iptables -A INPUT -p icmp --icmp-type 8 -s $SSH_CLIENT -d $SERVER_IP -m state --state NEW,ESTABLISHED,RELATED -j ACCEPT 
iptables -A OUTPUT -p icmp --icmp-type 0 -s $SERVER_IP -d $SSH_CLIENT -m state --state ESTABLISHED,RELATED -j ACCEPT

# Allow incoming postgresql connections
iptables -A INPUT -p tcp -s 0/0 -d $SERVER_IP --sport 1024:65535 --dport 5432 -m state --state NEW,ESTABLISHED -j ACCEPT 
iptables -A OUTPUT -p tcp -s $SERVER_IP -d 0/0 --sport 5432 --dport 1024:65535 -m state --state ESTABLISHED -j ACCEPT

# Allow outgoing postgresql connections
iptables -A OUTPUT -p tcp -s $SERVER_IP -d $PGE_SERVER --sport 1024:65535 --dport 5432 -m state --state NEW,ESTABLISHED -j ACCEPT 
iptables -A INPUT -p tcp -s $PGE_SERVER -d $SERVER_IP --sport 5432 --dport 1024:65535 -m state --state ESTABLISHED -j ACCEPT

# Allow outgoing DNS requests
iptables -A OUTPUT -p udp -s $SERVER_IP --sport 1024:65535 -d $DNS_SERVER --dport 53 -m state --state NEW,ESTABLISHED -j ACCEPT 
iptables -A INPUT -p udp -s $DNS_SERVER --sport 53 -d $SERVER_IP --dport 1024:65535 -m state --state ESTABLISHED -j ACCEPT 
iptables -A OUTPUT -p tcp -s $SERVER_IP --sport 1024:65535 -d $DNS_SERVER --dport 53 -m state --state NEW,ESTABLISHED -j ACCEPT 
iptables -A INPUT -p tcp -s $DNS_SERVER --sport 53 -d $SERVER_IP --dport 1024:65535 -m state --state ESTABLISHED -j ACCEPT

# drop all other traffic
iptables -A INPUT -j DROP
iptables -A OUTPUT -j DROP

Preserving Linux Shell History Even If Working with Multiple Terminals

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If you are continuously running shell commands on more than one linux terminal, probably you want all of the shell (mostly bash) prompts to remember any command from any terminal. With the following environmental variables to save the .bashrc file, you can do it so.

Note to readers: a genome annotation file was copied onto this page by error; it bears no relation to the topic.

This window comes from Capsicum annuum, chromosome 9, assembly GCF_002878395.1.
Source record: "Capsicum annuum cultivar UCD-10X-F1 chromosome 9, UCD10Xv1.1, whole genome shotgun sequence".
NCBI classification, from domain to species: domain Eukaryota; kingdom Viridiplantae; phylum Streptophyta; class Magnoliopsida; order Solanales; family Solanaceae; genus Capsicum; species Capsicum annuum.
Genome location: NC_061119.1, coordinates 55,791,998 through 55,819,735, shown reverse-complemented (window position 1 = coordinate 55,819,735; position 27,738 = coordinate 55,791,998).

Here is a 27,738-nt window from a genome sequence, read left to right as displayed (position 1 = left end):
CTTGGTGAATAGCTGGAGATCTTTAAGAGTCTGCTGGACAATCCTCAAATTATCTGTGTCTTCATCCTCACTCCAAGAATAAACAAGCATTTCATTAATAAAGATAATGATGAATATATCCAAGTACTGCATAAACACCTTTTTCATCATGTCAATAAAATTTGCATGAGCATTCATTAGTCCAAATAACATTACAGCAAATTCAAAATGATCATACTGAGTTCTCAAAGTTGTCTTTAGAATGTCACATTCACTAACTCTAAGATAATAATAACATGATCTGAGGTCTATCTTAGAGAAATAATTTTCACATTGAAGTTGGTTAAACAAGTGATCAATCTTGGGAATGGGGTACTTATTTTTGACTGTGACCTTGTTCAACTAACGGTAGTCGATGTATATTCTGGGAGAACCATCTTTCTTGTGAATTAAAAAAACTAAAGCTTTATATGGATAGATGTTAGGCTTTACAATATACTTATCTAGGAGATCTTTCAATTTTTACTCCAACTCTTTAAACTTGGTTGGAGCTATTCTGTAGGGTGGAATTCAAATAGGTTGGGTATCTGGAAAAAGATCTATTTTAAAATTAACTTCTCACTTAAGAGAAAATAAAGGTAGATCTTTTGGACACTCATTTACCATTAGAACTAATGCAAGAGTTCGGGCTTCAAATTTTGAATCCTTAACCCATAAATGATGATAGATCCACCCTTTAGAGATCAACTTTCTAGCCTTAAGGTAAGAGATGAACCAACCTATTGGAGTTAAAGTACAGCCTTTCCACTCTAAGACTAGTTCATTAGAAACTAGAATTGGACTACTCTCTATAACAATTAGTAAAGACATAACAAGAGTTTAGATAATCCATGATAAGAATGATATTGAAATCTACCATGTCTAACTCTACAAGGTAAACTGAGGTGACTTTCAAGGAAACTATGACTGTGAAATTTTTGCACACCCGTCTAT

# This is for ignoring duplicate entries
export HISTCONTROL=ignoredups:erasedups

# This is for large history
export HISTSIZE=102400

# This is for a big history file
export HISTFILESIZE=100000

# This is for appending commands to history file
shopt -s histappend

# This is for saving and reloading the history after each command is run
export PROMPT_COMMAND="history -a; history -c; history -r; $PROMPT_COMMAND"

Preserving links in Linux

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Linux commands like tar and cp have some options that control whether symbolic links are followed or not. When you run tar command which is backing up directories contain multiple links to big files, you would get unnecessary copies of the same data. 

In the case of a cp command if a symbolic link is encountered, the data inside of the file to which the link targets is copied when -L (dereference) option used. But if you use -d (no dereference) option, cp would copy the link itself.

Look at the following example;

Setting Up a Workgroup Directory in Linux

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The following procedure may be useful to create workgroup folder for a team of people.

The workgroup name is HR and has some members cbing, mgeller, rgreen
The folder is /data/hr
Only the creators of files in /data/hr folder should be able to delete them.
Members shouldn't worry about file ownership, and all members of the group need full access to files.
Non-members should not have access to any of the files.

The followings will match the requirements written above: